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Author Slowik, Edward,
Title The deep metaphysics of space : an alternative history and ontology beyond substantivalism and relationism / Edward Slowik.
Imprint Cham, Switzerland : Springer, 2016.

LOCATION CALL # STATUS MESSAGE
 OHIOLINK SPRINGER EBOOKS    ONLINE  
View online
Author Slowik, Edward,
Series European studies in philosophy of science, 2365-4236 ; volume 3
European studies in philosophy of science ; v. 3.
Subject Metaphysics.
Space.
LOCATION CALL # STATUS MESSAGE
 OHIOLINK SPRINGER EBOOKS    ONLINE  
View online
Author Slowik, Edward,
Series European studies in philosophy of science, 2365-4236 ; volume 3
European studies in philosophy of science ; v. 3.
Subject Metaphysics.
Space.
Description 1 online resource.
polychrome rdacc
Bibliography Note Includes bibliographical references and index.
Contents Preface; Contents; Abbreviations and Other Conventions; Introduction; Part I: Substantivalism and Relationism Versus Newton and Leibniz; Chapter 1: A (Contrarian's) Reappraisal of the History and Current State of the Ontology Debate in the Philosophy of Space; 1.1 The Standard Dichotomy: Substantivalism and Relationism; 1.1.1 Substantivalism, Theoretical Entities, and the Spacetime Approach; 1.1.2 Relationism; 1.2 The Third-Way in Spatial Ontology; 1.2.1 Space as Property; 1.2.2 Spacetime Structuralism and the Definitional Approach; 1.3 The Complex Geneses of the Standard Dichotomy.
1.3.1 The Relativity of Perceived Motion1.3.2 Cartesian Spacetime Revisited; 1.3.3 Huygens' Crucial Role in the Evolution of the Standard Dichotomy; Chapter 2: Newton's Neoplatonic Ontology of Space: Substantivalism or Third-Way?; 2.1 Two Third-Way Conceptions of Newton's Absolute Space; 2.2 The Case for a Strong Third-Way Interpretation; 2.2.1 Space as a Necessary Consequence or Result; 2.2.2 Efficient Causation and Cambridge Neoplatonism; 2.3 Neoplatonism and the Determined Quantities of Extension Hypothesis; 2.3.1 Newton Against Ontological Dualisms.
2.3.2 The Ontological Foundation of Newton's Spatial Ontology2.4 Space as an Affection of Being; 2.4.1 Extension and Accidents; 2.4.2 Nullibism and Holenmerism; 2.4.3 Ens Quatenus Ens; 2.5 Newton's Spatial Theory and Substance/Property Ontologies; 2.6 Conclusion; Chapter 3: Leibniz' Ontology of Space: Whither Relationism?; 3.1 Relationism and Leibnizian Space; 3.1.1 Relationism Versus Universal Place; 3.1.2 Universal Place and the Property Theory; 3.2 The Ontological Foundations of Leibnizian Space; 3.2.1 The Immensum and Its Immense Importance.
3.2.2 Substance, Accident, and Relations in Leibniz' Metaphysics3.2.3 Leibniz' Physical-Geometric Holism; 3.3 Final Assessment; 3.3.1 Space, Property and Nominalism; 3.3.2 Reconsidering the Leibniz Shift Scenarios; 3.3.3 A Monadic Conclusion; Chapter 4: Motion, Matter, Monads, and Their "Forced" Relationship; 4.1 The Interpretive Challenge of Leibnizian Motion; 4.1.1 Overview of Leibnizian Motion and the Equivalence of Hypotheses; 4.1.2 Leibnizian Motion: An Alternative Account Contra Absolute Speed; 4.1.3 Realism, Invariantism, and Leibnizian Motion.
4.1.4 An Outline of a Leibnizian Invariantist Ontology4.2 The Mystery of Monadic Situation; 4.2.1 Monads and Spatiality; 4.2.2 Monads and the Extension of Power; 4.2.3 Monadic Activity and Derivative Force; 4.3 Final Synthesis; Part II: Third-Way Spatial Ontologies: Past and Present; Chapter 5: From Property to Structure: Exploring Contemporary Third-Way Conceptions of the Ontology of Space; 5.1 The Property Theory of Space; 5.1.1 An Historical Precedent: Philoponus; 5.1.2 Contemporary Versions of the Property Theory; 5.1.3 Critiquing the Property Theory; 5.1.4 Concluding Assessment.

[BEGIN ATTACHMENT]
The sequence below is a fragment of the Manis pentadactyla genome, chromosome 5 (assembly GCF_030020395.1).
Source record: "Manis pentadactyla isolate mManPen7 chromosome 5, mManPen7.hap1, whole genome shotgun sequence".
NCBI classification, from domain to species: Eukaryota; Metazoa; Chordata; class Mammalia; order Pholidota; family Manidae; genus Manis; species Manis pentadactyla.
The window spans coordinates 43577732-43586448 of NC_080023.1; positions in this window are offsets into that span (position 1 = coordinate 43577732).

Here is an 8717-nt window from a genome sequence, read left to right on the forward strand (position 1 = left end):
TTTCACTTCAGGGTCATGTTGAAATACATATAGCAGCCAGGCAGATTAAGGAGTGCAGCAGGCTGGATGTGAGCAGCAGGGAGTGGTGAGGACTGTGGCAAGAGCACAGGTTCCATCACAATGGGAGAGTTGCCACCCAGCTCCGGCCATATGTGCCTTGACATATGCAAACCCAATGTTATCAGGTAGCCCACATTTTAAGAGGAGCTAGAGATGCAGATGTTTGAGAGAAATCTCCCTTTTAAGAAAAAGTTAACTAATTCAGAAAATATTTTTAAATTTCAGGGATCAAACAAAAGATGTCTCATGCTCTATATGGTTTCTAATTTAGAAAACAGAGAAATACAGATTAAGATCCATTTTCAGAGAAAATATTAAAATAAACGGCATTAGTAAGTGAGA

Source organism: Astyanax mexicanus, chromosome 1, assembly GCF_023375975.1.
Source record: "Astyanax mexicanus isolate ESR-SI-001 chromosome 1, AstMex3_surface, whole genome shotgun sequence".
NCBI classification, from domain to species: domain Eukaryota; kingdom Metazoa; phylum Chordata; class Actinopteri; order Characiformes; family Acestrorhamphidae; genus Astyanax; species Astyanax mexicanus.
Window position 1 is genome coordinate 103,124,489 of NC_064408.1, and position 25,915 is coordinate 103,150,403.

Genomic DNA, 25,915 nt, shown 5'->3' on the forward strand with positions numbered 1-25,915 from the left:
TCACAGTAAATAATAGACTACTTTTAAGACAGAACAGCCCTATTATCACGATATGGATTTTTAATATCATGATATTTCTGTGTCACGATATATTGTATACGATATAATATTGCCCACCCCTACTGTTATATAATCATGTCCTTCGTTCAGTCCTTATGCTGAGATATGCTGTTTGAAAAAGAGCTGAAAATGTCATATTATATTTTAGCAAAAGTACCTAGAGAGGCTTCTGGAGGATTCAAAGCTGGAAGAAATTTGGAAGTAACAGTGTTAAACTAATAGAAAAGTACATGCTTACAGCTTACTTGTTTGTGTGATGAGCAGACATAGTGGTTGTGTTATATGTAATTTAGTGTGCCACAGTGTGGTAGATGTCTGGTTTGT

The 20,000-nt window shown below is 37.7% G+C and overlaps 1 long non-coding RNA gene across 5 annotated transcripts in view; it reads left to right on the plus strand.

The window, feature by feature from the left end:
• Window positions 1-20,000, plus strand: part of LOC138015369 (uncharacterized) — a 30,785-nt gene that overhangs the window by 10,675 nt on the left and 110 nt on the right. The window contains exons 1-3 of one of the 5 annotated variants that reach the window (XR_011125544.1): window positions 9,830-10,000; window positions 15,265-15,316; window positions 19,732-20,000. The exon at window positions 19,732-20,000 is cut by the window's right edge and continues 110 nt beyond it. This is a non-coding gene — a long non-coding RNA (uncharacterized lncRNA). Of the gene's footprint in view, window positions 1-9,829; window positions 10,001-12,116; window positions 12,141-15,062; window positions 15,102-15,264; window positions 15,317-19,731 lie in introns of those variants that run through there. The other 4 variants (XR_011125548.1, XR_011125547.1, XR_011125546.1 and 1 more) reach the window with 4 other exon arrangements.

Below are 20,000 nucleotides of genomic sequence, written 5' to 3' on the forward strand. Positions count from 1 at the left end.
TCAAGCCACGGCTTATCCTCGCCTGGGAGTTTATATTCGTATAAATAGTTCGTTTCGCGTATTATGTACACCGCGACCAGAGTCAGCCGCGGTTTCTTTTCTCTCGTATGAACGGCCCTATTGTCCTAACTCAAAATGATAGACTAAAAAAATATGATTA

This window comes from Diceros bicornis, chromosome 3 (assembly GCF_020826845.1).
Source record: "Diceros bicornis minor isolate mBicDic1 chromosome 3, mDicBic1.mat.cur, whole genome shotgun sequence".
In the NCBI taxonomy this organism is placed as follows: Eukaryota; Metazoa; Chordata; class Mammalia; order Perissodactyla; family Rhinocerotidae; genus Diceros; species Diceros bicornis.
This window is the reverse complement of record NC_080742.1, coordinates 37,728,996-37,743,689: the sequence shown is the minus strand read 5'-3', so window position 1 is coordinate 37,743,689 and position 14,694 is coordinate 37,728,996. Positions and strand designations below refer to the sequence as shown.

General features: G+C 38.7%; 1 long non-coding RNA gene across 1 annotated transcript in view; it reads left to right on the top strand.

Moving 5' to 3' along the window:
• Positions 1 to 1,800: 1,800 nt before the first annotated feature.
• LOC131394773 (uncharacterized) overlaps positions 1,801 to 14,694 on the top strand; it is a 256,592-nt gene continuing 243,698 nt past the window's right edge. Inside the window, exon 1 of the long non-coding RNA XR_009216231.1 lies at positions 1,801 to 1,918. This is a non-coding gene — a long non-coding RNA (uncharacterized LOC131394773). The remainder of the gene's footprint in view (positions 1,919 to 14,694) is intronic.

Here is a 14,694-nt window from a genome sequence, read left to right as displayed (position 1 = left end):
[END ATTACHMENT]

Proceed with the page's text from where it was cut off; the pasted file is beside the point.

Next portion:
Summary This volume explores the inadequacies of the two standard conceptions of space or spacetime, substantivalism and relationism, and in the process, proposes a new historical interpretation of these physical theories. This book also examines and develops alternative ontological conceptions of space, and explores additional historical elements of seventeenth century theories and other metaphysical themes. The author first discusses the two main opposing theories of the ontology of space. One, known as substantivalism, proposes space to be an entity that can exist independently of material things. The other, relationism, contends that space is a relation among material things. Readers will learn about specific problems with this dichotomy. First, Newton and Leibniz are often upheld as the retrospective forerunners of substantivalism and relationism. But, their work often contradicts the central tenets of these views. Second, these theories have proven problematic when transferred to a modern setting, especially with regards to general relativity and the recent quantum gravity hypotheses. The author details an alternative set of concepts that address these problems. The author also develops a new classificational system that provides a more accurate taxonomy for the elements of all spatial ontologies. This classification obtains successful analogies between Newton, Leibniz, and other natural philosophers with contemporary physical theories.
Note Online resource, title from PDF title page (EBSCO, viewed October 23, 2016).
ISBN 9783319448688 (electronic bk.)
3319448684 (electronic bk.)
9783319448671
3319448676
OCLC # 960701650
Additional Format Print version: Slowik, Edward. Deep Metaphysics of Space : An Alternative History and Ontology Beyond Substantivalism and Relationism. Cham : Springer International Publishing, 2016 9783319448671


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